Whale Moves 101
The waters around Newfoundland and Labrador represent some of the best opportunities for whale viewing and watching anywhere in the world. Whether playing, feeding or traveling in a group, these leviathans of the sea behave with a purpose and uniqueness all of their own.
Whale activity can be viewed from shore, but if you want to travel to their habitat, a boat or kayak tour is a great way to experience whales awe-inspiring behaviour first-hand (from a safe distance, of course). Their surfacing habits may make you curious as to what exactly the whales are doing as they interact with each other and their environment. To help, we have prepared a list of whale moves to get you up to speed on these majestic mammals.
Breaching and Lunging
To put it in simplified terms, a breach is defined as a jump in which at least 40% of the animal’s body clears the water, while a lunge is a leap with less than 40%. Lunging is often the result of feeding behaviour, while the reasons for breaching are still mostly unknown. We do know that whales are more likely to breach in a group, suggesting that it could be a non-verbal signal, similar to a nod and a wink in local parlance.
There is two types of wave riding; bow and wake. These are interactions with boats: whales, porpoises and dolphins use them the way one racing driver uses another car to "draft" and save energy. Bow-riding is when the whale is in the pressure wave in front of the boat, while in wake-riding they are off the stern of the boat in the wake. Wave riding reduces the energy needed to swim; for example, did you know that a dolphin uses 70% less energy when wave-riding? While it is important that boat tours keep a safe distance from marine life, it is not uncommon for whales to be curious about visitors in their natural environment.
When a whale is spyhopping, they rise from the water and hold themselves vertical, often exposing their entire head. Typically the whale's eyes will be slightly above or below the surface of the water, enabling it to see whatever is nearby on the surface. Spyhopping occurs for many different reasons across a wide variety of species however. In Newfoundland and Labrador, we often see this behaviour where the focus of a whale's attention is on a boat and they pop up to say hello.
Lobtailing and Slapping
Lobtailing is the act of a whale or dolphin lifting its fluke out of the water and then bringing them down onto the surface hard and fast in order to make a loud slap. It is speculated that lobtailing and slapping are forms of non-verbal communication as they can be heard underwater from several hundred metres away. Some suggest that lobtailing in humpback whales is a means of foraging. The hypothesis is that the loud noise causes fish to become frightened, thus tightening their school together, making it easier for the humpback to feed on them.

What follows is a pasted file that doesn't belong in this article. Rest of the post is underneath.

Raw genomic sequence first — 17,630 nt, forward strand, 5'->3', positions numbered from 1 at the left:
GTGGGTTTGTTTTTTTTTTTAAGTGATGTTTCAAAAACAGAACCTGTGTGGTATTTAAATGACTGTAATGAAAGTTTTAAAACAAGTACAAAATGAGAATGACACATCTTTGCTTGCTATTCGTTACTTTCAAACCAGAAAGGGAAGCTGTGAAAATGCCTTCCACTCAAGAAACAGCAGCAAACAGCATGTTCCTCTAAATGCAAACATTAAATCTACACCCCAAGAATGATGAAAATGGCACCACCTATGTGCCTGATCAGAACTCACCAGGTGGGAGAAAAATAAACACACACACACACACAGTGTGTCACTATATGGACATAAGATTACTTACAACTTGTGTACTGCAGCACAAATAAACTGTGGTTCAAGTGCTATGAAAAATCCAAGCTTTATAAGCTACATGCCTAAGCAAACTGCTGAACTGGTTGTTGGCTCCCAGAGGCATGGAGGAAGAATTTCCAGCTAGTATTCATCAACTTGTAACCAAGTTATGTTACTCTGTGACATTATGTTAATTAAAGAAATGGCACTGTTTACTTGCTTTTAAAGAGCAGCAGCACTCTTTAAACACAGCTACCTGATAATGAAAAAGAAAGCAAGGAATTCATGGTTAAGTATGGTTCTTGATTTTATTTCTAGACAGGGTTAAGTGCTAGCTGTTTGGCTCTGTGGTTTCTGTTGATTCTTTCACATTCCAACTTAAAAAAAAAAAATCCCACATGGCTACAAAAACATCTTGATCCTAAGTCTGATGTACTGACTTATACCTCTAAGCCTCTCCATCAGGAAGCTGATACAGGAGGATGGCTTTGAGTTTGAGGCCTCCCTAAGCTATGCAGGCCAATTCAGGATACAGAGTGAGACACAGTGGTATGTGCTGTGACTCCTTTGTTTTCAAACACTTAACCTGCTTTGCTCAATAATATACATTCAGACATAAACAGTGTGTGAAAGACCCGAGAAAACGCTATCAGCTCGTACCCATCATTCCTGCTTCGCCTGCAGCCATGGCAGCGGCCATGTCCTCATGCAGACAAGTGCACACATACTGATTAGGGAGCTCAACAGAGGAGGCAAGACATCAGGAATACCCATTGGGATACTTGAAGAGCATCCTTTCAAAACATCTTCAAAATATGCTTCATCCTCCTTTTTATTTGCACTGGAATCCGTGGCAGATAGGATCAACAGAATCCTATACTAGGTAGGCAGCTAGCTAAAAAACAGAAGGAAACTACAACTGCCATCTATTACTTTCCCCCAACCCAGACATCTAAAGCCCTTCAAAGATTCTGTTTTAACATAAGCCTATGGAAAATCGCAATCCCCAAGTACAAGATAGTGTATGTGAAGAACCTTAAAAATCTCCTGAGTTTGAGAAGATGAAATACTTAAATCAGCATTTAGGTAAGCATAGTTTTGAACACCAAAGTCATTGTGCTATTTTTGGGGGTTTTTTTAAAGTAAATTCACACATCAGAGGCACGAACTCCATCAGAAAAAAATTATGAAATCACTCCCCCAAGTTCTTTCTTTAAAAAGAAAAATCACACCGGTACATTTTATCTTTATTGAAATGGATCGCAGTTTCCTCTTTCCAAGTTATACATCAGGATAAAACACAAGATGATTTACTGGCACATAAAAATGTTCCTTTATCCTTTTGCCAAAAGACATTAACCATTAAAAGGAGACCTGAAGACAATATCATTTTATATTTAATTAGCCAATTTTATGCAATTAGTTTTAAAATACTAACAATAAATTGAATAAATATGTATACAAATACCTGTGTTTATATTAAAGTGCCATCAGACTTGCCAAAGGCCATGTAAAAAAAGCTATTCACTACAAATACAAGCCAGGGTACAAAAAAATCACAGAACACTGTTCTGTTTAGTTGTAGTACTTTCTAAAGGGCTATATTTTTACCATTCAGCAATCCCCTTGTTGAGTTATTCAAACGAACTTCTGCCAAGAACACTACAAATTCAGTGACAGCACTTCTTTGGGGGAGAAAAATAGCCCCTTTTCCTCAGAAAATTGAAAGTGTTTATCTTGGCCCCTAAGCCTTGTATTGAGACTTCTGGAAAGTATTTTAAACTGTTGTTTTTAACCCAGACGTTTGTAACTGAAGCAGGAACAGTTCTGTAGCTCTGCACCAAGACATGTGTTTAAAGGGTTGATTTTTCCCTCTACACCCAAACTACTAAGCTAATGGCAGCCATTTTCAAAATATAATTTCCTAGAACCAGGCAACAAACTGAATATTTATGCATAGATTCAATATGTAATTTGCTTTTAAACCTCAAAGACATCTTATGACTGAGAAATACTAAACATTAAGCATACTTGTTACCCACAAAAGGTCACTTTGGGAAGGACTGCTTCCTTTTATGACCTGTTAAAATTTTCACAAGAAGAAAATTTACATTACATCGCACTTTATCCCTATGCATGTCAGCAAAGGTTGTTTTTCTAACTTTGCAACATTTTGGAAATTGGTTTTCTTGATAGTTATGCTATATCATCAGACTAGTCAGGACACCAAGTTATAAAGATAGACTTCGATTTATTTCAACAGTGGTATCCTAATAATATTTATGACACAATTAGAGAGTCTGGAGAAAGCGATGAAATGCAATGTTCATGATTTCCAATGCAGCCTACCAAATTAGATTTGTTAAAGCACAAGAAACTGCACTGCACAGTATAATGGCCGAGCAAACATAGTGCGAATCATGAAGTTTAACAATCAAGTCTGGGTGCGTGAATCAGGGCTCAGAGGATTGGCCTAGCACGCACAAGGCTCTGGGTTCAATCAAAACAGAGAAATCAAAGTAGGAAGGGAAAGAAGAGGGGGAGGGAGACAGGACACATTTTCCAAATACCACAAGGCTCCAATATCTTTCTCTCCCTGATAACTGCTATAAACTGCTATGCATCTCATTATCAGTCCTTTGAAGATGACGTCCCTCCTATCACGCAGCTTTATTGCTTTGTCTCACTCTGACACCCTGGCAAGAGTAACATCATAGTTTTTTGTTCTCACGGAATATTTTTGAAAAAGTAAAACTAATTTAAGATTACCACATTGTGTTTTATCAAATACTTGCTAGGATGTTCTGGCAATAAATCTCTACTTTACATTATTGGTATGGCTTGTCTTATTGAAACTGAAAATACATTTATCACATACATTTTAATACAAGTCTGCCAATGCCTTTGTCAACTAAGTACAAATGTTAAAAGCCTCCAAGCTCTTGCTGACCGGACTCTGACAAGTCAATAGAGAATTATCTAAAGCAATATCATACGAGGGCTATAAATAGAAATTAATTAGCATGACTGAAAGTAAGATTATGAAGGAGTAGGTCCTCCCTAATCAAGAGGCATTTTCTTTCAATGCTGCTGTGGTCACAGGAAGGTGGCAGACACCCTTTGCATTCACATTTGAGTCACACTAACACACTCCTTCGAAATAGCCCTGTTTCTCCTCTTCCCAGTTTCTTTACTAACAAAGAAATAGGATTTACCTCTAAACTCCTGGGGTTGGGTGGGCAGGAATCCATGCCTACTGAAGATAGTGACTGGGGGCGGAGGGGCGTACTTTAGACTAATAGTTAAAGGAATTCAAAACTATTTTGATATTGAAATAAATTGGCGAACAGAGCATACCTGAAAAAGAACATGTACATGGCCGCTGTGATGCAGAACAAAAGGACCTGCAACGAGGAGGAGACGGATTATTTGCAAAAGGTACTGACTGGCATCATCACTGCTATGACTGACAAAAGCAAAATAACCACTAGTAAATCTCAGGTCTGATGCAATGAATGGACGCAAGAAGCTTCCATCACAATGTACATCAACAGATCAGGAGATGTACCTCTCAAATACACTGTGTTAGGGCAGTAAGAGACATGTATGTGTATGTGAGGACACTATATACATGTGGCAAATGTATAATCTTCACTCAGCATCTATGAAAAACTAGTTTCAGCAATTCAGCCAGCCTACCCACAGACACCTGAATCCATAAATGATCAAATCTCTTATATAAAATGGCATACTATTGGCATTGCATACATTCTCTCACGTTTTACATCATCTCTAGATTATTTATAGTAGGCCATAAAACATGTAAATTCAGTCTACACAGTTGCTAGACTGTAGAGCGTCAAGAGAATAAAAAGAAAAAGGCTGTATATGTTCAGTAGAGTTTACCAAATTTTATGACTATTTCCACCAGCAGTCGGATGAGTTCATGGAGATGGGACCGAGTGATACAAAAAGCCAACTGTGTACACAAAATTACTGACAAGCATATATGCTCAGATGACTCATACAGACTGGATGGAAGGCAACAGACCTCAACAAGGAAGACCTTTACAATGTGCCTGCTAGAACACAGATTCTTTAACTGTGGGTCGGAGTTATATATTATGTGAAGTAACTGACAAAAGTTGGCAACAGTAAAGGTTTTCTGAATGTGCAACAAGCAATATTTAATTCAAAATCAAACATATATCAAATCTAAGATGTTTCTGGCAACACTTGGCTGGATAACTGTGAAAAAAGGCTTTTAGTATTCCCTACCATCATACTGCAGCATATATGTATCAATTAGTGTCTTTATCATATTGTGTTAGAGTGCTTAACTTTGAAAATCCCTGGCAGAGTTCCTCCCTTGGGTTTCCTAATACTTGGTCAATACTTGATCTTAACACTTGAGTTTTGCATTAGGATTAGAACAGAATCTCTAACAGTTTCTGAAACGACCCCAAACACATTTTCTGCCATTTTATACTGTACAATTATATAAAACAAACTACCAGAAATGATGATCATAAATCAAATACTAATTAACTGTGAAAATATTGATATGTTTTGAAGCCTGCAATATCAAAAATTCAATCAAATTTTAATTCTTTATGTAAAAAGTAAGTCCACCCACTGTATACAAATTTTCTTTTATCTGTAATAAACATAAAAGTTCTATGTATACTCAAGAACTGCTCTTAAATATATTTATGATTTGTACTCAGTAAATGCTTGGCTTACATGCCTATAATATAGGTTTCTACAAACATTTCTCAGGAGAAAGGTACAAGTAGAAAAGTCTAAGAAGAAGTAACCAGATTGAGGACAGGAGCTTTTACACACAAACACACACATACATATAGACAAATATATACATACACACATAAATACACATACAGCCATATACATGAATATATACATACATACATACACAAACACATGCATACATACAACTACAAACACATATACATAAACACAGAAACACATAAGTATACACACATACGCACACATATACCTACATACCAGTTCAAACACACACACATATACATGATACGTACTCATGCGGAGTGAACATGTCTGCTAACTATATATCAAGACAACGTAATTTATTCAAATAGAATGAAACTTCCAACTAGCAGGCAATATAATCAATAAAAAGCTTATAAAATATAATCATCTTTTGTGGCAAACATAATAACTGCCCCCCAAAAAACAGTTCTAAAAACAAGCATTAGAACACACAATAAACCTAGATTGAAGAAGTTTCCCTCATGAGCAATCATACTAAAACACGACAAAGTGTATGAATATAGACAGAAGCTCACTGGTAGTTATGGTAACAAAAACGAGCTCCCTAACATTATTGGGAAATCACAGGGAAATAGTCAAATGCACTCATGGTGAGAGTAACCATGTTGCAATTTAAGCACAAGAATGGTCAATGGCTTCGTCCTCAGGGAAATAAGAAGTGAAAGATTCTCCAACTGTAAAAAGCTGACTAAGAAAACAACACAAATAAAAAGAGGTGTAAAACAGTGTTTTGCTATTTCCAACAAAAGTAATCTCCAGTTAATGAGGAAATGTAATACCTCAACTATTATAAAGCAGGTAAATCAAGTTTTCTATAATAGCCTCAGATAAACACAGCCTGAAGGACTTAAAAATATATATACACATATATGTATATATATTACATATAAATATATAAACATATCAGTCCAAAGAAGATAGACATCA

This one is unique to humpback whales. During this movement, the whale converts its forward momentum into a crack-the-whip rotation, pivoting with its pectorals as it drives its head downward and thrusts its entire fluke and peduncle (the muscular rear portion of the torso) out of the water and sideways, before crashing into the water with terrific force.
When a whale pec-slaps they turn on their side, exposing one or both pectoral fins and they slap them against the surface of the water. The humpback whale’s pectoral fin is the largest appendage of any mammal. The reasons for pec-slapping vary; during breeding season it’s used by both males and females to indicate receptiveness while at other times it is merely a short-distance communication tool.
If you are lucky, you may see a whale at the surface with no forward momentum. When they do this, it is to breathe during sleep periods, taking a turn from sleeping beneath the surface. This intermittent behavior is common in right whales, sperm whales, pilot and humpback whales.
Between May and September, Newfoundland and Labrador is one of the best place to see whales feed, frolic and even breach near our shores. Catching a single glimpse of these majestic mammals is an exciting and awesome experience, whether it's from the deck of a tour boat, the side of your sea kayak, or a seaside trail. Have a picture or video to share from your whale watching experience? Tag #ExploreNL or #WhalesNL in your posts, or reply in the comments below!
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COVID-19 UPDATE: Newfoundlanders and Labradorians get to rediscover home this year, and we welcomed our Maritime neighbours on July 3. Call or connect with operators / venues before you go, as details on the website may be modified by COVID-19. Future travellers from elsewhere, please keep dreaming and check back for travel updates.